There are probably three main reasons for China's crackdown on foreign companies. The first is that "China's antitrust authorities have accumulated experience, gotten accustomed to screening and law enforcement, and become able to target foreign firms," a Japanese lawyer stationed in China said.
The Chinese anti-monopoly law was enacted in 2008, modeled on a European Union scheme. Under the law, the NDRC initially targeted mainly domestic companies engaged in price-fixing cartels.
The second reason lies in the "Chinese dream," the slogan of the top Chinese leadership, led by President Xi Jinping.
Since its formal inauguration in March 2013, the current leadership has put a particular emphasis on the development of domestic information technology, auto and other industries.
The leadership is said to be encouraging the use of domestically made smartphones, luxury cars and other products. China is shutting foreign IT products and cars out of its government procurement market.
China is now the world's second-biggest economy after the U.S., and its consumer market is continuing to grow. The government is probably confident that no matter how severely it bashes foreign companies, they cannot afford to withdraw from the huge Chinese market.
Some observers also said that China's current large-scale probe into major foreign automakers is aimed at putting pressure on them to transfer technologies to China by making it difficult for them to import core parts.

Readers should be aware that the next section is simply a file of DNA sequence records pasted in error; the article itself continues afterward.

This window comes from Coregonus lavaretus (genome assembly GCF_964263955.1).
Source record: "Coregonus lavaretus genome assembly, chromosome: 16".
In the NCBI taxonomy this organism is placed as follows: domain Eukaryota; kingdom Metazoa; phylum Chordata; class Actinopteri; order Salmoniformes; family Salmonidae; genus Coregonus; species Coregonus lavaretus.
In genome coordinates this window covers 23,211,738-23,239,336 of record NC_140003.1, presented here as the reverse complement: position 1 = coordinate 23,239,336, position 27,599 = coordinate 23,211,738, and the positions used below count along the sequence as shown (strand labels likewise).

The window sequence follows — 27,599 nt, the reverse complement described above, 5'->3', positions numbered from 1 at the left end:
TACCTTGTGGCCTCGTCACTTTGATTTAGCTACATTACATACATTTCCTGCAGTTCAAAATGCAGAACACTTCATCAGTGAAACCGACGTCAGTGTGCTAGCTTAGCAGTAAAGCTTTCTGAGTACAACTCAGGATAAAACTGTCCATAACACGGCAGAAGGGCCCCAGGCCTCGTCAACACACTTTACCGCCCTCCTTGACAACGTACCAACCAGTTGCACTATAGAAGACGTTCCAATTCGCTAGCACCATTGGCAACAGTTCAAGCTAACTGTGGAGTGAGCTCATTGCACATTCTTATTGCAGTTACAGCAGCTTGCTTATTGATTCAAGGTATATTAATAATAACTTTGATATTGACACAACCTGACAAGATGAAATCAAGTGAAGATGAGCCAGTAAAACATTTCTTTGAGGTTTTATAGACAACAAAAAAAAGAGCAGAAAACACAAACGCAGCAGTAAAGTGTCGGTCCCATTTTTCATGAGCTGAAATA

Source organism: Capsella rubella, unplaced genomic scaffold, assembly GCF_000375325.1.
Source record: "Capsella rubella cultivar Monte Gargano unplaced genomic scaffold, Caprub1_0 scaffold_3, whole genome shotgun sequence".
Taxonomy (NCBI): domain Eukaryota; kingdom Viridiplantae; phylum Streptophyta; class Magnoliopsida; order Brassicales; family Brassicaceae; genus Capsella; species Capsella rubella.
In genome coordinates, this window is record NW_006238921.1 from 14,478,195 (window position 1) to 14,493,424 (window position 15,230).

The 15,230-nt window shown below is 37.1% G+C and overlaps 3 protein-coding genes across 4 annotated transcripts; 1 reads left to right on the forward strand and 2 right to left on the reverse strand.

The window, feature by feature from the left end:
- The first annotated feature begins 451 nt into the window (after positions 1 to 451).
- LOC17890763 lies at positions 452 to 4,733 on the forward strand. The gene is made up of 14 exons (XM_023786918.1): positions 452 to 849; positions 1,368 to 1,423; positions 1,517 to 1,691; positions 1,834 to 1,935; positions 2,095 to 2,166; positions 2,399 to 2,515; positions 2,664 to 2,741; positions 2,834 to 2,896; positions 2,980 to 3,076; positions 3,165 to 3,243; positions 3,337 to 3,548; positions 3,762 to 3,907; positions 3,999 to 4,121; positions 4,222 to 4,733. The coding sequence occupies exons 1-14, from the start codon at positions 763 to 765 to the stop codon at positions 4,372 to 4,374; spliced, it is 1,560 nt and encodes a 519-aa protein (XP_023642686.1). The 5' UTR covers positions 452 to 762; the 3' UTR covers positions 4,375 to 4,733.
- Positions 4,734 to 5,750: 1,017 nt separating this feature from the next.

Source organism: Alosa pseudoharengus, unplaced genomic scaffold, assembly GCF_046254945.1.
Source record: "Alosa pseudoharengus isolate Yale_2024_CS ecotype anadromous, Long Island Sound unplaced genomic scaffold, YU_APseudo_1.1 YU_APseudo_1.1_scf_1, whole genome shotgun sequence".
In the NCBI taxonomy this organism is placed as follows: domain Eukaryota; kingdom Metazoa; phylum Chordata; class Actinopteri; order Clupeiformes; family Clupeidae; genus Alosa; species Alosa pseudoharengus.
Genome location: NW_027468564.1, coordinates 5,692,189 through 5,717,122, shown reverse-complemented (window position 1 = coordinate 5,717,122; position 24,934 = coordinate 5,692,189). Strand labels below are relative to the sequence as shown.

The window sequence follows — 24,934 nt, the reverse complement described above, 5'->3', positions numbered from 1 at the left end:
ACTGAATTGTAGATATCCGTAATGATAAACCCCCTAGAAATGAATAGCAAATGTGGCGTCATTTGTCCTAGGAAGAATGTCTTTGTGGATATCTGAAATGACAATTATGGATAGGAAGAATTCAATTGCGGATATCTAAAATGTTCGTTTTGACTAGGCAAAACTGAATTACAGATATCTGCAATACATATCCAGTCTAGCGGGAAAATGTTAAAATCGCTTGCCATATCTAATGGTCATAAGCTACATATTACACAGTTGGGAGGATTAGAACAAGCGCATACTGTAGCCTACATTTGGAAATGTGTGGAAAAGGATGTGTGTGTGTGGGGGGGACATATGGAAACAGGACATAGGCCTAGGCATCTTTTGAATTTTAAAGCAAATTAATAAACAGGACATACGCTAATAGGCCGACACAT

The third reason is that the NDRC, which is mainly responsible for cracking down on price-fixing cartels, and two other antitrust organizations are competing to achieve better results.
The two other organizations include the Ministry of Commerce, which is in charge of screening applications for corporate mergers and acquisitions. In June, the ministry turned down a proposed alliance among three major European shipping firms, including Denmark's A.P. Moller-Maersk.
The ministry said at the time that the alliance's high market share on the Asia-Europe route would hamper competition and adversely affect the public interest. But the Chinese decision highlighted the fact that the country's antitrust authorities make their judgments quite differently from their U.S. and European counterparts, which had given the go-ahead to the proposed shipping alliance.
Some observers say that the NDRC has acted against major foreign automakers to score points after seeing the two rival domestic antitrust organizations performing well.
But the NDRC's antitrust crackdown on foreign automakers is an embarrassing development for many of them.
Shanghai GM acknowledged on Aug. 12 that it is now under investigation by China's antitrust authorities, but it strongly denied allegations that it had illegally inflated prices for its auto parts.
Attention is now focused on what punishments China's antitrust authorities will mete out to foreign automakers in the near future.